User Interface Design


User Interface Design can be resumed in one word: anticipation. We are all users and when we design an interface we should remember: what is the user going to need to do? are the elements easy to access, understando and to use?

What are the best practices for designing an interface?

  • Keep the interface simple. Best interfaces are invisible, if the design is successful the user can focus in their own goals.
  • Create consistency and use common elements. Create patterns in language, layout and design throughout the site to facilitate efficiency.
  • Strategically use color and texture. Color should not determine much in an interface, it can be used for highlighting.
  • Use typography to create hierarchy and clarity.
  • Interfaces exists to enable interaction, they are designed to do specific jobs.
  • Conserve attention at all costs.
  • Keep users in control by infoming them about the system status.
  • Every screen we design should support a single action of real value to the user.
  • Provide a natural next step, anticipate what the next interaction will be.
  • Appearance follows behavior, someone should be able to predict how an interface element will behave merely by looking at it.


We want it to look pretty please!

User Interface, often abreviated (UI), Design ensures that there are elements easy to access for what users may want to do. Accesibility is what UI design is all about, it must be understandable, and easy to do. Basically, it brings together visual, and interaction design with information architecture. Let’s do it beautiful.

Interface elements

  • Navigational components
  • Input controls
  • Containers
  • Informational components

Tips for a great interface

  1. Keep it simple, avoid unnecesary elements.
  2. Use common elements in your UI, users will feel more comfortable, and will get things done faster.
  3. Structure the page based on importance, and consider relationships between elements and space.
  4. Use colors and textures strategically.
  5. The use of typography is important to create hierarchies, and make it more understandable.
  6. The system must communicate what it is doing.
  7. Establish default values for your system.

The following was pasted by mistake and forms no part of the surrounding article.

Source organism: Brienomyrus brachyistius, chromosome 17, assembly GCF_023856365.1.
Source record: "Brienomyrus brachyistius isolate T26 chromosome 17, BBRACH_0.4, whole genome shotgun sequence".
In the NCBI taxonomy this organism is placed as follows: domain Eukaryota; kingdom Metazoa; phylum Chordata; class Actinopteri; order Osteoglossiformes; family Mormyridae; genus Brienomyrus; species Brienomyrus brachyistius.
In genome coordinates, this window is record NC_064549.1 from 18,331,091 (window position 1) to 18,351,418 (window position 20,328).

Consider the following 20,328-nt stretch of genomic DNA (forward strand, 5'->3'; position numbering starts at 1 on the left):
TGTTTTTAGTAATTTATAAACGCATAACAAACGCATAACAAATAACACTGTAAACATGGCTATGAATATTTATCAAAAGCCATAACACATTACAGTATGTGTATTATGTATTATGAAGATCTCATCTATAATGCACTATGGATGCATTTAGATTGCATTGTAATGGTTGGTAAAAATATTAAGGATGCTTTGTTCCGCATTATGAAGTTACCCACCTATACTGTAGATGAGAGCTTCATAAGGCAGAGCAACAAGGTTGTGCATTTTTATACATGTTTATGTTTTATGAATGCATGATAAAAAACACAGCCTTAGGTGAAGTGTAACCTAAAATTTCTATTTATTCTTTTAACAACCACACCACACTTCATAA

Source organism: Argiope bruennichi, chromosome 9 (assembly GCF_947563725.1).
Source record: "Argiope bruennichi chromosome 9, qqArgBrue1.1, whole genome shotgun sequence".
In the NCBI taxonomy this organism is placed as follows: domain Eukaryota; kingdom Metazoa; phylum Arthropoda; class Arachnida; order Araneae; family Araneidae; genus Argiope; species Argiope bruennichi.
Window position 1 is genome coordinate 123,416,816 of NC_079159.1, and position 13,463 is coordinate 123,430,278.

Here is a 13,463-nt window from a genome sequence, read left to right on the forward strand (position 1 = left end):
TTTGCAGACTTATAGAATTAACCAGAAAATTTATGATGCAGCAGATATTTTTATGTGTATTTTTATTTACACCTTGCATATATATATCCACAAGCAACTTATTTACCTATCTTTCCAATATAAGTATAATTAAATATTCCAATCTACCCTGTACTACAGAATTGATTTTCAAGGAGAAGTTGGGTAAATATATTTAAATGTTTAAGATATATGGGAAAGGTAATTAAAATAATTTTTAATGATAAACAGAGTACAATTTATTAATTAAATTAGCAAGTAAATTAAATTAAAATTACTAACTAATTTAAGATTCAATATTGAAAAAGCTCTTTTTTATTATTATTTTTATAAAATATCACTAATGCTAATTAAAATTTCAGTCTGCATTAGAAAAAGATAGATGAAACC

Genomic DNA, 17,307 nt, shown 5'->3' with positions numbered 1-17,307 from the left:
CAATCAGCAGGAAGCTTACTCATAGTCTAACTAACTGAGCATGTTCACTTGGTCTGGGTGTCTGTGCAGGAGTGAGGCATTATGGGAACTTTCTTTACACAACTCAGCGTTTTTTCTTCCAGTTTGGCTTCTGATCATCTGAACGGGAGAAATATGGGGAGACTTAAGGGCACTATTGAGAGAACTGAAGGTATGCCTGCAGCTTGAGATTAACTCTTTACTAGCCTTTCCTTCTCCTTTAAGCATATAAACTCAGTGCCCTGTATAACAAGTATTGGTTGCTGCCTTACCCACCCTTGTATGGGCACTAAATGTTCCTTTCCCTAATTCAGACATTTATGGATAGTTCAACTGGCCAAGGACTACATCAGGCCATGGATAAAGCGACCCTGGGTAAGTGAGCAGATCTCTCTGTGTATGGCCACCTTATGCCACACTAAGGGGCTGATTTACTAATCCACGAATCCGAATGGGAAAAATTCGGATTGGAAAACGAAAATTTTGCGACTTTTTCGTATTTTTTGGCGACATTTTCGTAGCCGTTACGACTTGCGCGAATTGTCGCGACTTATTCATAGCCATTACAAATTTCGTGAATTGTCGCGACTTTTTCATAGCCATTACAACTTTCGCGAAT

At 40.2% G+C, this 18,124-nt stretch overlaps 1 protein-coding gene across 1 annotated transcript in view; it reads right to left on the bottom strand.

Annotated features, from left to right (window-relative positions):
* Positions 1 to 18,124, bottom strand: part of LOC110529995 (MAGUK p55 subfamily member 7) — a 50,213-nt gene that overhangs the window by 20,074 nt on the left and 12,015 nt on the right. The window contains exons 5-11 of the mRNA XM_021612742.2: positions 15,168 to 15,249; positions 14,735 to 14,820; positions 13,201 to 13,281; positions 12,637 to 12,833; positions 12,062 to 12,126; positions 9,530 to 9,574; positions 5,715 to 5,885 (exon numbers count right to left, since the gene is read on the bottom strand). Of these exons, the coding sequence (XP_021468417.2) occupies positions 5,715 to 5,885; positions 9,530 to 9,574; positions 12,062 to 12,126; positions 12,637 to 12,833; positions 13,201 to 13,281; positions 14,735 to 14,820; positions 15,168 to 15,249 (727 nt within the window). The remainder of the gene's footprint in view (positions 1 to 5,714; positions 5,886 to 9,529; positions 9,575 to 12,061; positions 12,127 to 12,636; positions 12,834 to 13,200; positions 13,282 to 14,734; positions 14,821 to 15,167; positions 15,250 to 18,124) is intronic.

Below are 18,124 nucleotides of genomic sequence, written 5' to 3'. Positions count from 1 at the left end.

Nice video into creating a nice UI:


About API´s
Original at:

It´s time to talk about Application programming interfaces, that thing all of us young software developers has used at least one time and maybe without knowing what it is:

In Jeff Standen words:

You can consider an API as the alternative “user interface” that software uses to interact with other software.

We humans are familiar with user interfaces that have fancy layouts with buttons, fonts, colors, graphics, etc; and most of that is unnecessary to a machine.  Machines wouldn’t open up a program or website, take a screenshot of that section of the monitor, and then try to parse its meaning visually like a human would.

Machines just need a shorthand way to do things like checking the current weather or adding an event to your calendar.  That’s what an API provides.

APIs can be web-based, or specific to a platform.  Google has APIs for search, calendars, translations, etc.  Facebook and Twitter have APIs that allow software to automatically post status updates.  Apple provides many APIs for building iPhone apps.

So, APIs gives us the option to make more “easy” the way we program and connect to other software. Let´s tink in an example:

Imagine a 70´s or earliest car, the one that needs to be “recharged” with a pulley to obtain enough power to be moved, you constantly needed to check for water, oil and conditions of the car and the only thing you were able to see were the velocity in a tiny indicator.

Let´s have a look at the other side of the coin. Nowadays, cars starts with a button, you don´t need other thing that see the screen in the car to know all the state of it (in modern ones), velocity, temperatures
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